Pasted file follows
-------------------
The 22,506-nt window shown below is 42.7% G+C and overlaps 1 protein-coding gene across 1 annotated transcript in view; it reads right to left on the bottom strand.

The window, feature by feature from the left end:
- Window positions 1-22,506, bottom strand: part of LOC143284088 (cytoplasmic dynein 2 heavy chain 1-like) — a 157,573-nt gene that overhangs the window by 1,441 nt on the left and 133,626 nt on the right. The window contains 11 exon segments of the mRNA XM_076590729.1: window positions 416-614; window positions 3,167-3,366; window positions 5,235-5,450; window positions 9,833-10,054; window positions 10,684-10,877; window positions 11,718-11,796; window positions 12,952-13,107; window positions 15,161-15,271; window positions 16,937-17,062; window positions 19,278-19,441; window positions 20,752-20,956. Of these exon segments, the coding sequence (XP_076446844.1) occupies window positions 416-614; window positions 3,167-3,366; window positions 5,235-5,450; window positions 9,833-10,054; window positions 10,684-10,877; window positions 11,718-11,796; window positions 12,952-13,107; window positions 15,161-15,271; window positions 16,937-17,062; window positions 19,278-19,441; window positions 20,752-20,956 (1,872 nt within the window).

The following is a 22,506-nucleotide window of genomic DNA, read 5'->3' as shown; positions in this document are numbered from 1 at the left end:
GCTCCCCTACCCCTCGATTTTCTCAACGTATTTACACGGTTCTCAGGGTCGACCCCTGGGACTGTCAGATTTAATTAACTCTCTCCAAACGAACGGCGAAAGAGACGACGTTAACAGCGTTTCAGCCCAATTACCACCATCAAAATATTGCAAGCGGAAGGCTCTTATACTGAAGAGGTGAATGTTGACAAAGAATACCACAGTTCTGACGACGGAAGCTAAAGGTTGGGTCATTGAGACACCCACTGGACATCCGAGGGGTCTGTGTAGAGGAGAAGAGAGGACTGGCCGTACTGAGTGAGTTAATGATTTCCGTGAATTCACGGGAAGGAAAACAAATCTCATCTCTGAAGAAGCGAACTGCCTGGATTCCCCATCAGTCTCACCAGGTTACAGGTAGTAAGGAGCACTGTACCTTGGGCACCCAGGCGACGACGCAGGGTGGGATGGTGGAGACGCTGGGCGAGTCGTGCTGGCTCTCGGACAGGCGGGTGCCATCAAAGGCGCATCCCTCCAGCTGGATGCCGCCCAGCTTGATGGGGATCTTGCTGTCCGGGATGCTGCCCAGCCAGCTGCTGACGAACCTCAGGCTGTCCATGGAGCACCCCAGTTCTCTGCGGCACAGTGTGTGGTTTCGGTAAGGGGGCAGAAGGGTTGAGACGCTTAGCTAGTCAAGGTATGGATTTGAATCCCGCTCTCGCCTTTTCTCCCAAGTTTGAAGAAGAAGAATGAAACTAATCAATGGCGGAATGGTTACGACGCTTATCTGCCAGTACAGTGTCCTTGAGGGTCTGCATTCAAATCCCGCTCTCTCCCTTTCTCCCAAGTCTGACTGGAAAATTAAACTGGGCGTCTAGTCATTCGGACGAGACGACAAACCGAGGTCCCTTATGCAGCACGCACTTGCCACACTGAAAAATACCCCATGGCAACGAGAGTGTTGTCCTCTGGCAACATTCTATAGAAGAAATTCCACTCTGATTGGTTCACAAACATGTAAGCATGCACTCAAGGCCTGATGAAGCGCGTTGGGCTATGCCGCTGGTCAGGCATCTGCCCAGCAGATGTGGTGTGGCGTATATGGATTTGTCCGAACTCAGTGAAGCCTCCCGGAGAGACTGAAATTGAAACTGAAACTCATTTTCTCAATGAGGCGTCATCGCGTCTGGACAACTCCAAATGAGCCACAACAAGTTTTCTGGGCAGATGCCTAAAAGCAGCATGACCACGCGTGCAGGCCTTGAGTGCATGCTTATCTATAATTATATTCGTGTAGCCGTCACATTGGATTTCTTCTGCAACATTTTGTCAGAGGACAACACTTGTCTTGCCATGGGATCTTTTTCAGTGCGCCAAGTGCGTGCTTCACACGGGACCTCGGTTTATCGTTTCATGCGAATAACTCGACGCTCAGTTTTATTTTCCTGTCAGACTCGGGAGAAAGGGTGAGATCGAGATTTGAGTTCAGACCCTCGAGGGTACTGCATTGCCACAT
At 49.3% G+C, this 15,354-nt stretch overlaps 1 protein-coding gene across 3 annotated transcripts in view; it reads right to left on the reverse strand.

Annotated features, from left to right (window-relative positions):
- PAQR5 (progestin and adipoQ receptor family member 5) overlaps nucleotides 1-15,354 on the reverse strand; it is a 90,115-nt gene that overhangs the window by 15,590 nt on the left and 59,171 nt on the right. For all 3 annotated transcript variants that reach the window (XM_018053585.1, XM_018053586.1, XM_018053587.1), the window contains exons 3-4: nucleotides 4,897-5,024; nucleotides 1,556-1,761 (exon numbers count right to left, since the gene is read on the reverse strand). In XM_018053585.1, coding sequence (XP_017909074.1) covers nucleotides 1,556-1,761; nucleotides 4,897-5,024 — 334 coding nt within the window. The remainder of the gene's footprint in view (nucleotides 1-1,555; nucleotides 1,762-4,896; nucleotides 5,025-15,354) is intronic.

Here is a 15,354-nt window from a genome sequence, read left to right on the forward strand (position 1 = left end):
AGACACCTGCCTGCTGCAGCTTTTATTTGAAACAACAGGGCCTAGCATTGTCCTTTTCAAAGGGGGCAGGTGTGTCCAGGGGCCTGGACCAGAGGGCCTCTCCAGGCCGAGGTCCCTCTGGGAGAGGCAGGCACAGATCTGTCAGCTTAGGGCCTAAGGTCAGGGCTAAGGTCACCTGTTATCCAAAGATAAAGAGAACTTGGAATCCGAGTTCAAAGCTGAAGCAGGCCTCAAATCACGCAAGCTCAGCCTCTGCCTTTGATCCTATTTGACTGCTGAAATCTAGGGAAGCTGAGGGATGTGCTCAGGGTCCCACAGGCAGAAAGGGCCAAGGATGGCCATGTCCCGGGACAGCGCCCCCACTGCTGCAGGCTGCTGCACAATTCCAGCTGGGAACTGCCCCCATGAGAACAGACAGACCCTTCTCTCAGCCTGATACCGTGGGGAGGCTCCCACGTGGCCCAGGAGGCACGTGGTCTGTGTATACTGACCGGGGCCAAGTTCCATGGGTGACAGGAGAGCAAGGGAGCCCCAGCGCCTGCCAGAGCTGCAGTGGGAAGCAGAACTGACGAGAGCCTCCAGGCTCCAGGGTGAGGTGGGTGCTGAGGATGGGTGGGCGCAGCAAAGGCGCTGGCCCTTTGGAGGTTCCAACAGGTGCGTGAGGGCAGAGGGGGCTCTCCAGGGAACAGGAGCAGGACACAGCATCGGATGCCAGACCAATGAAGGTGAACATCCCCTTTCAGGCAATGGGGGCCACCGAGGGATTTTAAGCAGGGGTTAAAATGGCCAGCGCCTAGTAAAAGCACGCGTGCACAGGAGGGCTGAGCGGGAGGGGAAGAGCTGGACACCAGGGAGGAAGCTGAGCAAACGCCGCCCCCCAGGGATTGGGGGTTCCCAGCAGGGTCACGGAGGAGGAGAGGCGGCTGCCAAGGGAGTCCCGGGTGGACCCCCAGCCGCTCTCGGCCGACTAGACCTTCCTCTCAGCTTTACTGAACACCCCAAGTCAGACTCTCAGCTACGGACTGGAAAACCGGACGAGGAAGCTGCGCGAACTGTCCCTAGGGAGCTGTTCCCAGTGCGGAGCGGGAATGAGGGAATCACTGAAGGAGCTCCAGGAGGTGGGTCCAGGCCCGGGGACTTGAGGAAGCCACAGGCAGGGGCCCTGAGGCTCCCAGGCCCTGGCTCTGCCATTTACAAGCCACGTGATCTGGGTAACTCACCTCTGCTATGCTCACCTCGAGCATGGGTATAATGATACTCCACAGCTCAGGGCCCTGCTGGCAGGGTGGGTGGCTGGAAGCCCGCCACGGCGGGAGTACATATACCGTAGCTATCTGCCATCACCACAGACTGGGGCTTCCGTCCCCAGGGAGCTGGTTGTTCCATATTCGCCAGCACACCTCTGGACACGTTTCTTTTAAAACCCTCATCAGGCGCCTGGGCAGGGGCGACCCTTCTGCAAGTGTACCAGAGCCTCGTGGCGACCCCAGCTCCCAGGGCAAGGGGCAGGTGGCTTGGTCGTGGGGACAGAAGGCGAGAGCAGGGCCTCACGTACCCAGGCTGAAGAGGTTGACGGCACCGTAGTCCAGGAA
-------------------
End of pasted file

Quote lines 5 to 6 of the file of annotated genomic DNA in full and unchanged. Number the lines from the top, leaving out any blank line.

GCTCCCCTACCCCTCGATTTTCTCAACGTATTTACACGGTTCTCAGGGTCGACCCCTGGGACTGTCAGATTTAATTAACTCTCTCCAAACGAACGGCGAAAGAGACGACGTTAACAGCGTTTCAGCCCAATTACCACCATCAAAATATTGCAAGCGGAAGGCTCTTATACTGAAGAGGTGAATGTTGACAAAGAATACCACAGTTCTGACGACGGAAGCTAAAGGTTGGGTCATTGAGACACCCACTGGACATCCGAGGGGTCTGTGTAGAGGAGAAGAGAGGACTGGCCGTACTGAGTGAGTTAATGATTTCCGTGAATTCACGGGAAGGAAAACAAATCTCATCTCTGAAGAAGCGAACTGCCTGGATTCCCCATCAGTCTCACCAGGTTACAGGTAGTAAGGAGCACTGTACCTTGGGCACCCAGGCGACGACGCAGGGTGGGATGGTGGAGACGCTGGGCGAGTCGTGCTGGCTCTCGGACAGGCGGGTGCCATCAAAGGCGCATCCCTCCAGCTGGATGCCGCCCAGCTTGATGGGGATCTTGCTGTCCGGGATGCTGCCCAGCCAGCTGCTGACGAACCTCAGGCTGTCCATGGAGCACCCCAGTTCTCTGCGGCACAGTGTGTGGTTTCGGTAAGGGGGCAGAAGGGTTGAGACGCTTAGCTAGTCAAGGTATGGATTTGAATCCCGCTCTCGCCTTTTCTCCCAAGTTTGAAGAAGAAGAATGAAACTAATCAATGGCGGAATGGTTACGACGCTTATCTGCCAGTACAGTGTCCTTGAGGGTCTGCATTCAAATCCCGCTCTCTCCCTTTCTCCCAAGTCTGACTGGAAAATTAAACTGGGCGTCTAGTCATTCGGACGAGACGACAAACCGAGGTCCCTTATGCAGCACGCACTTGCCACACTGAAAAATACCCCATGGCAACGAGAGTGTTGTCCTCTGGCAACATTCTATAGAAGAAATTCCACTCTGATTGGTTCACAAACATGTAAGCATGCACTCAAGGCCTGATGAAGCGCGTTGGGCTATGCCGCTGGTCAGGCATCTGCCCAGCAGATGTGGTGTGGCGTATATGGATTTGTCCGAACTCAGTGAAGCCTCCCGGAGAGACTGAAATTGAAACTGAAACTCATTTTCTCAATGAGGCGTCATCGCGTCTGGACAACTCCAAATGAGCCACAACAAGTTTTCTGGGCAGATGCCTAAAAGCAGCATGACCACGCGTGCAGGCCTTGAGTGCATGCTTATCTATAATTATATTCGTGTAGCCGTCACATTGGATTTCTTCTGCAACATTTTGTCAGAGGACAACACTTGTCTTGCCATGGGATCTTTTTCAGTGCGCCAAGTGCGTGCTTCACACGGGACCTCGGTTTATCGTTTCATGCGAATAACTCGACGCTCAGTTTTATTTTCCTGTCAGACTCGGGAGAAAGGGTGAGATCGAGATTTGAGTTCAGACCCTCGAGGGTACTGCATTGCCACAT
At 49.3% G+C, this 15,354-nt stretch overlaps 1 protein-coding gene across 3 annotated transcripts in view; it reads right to left on the reverse strand.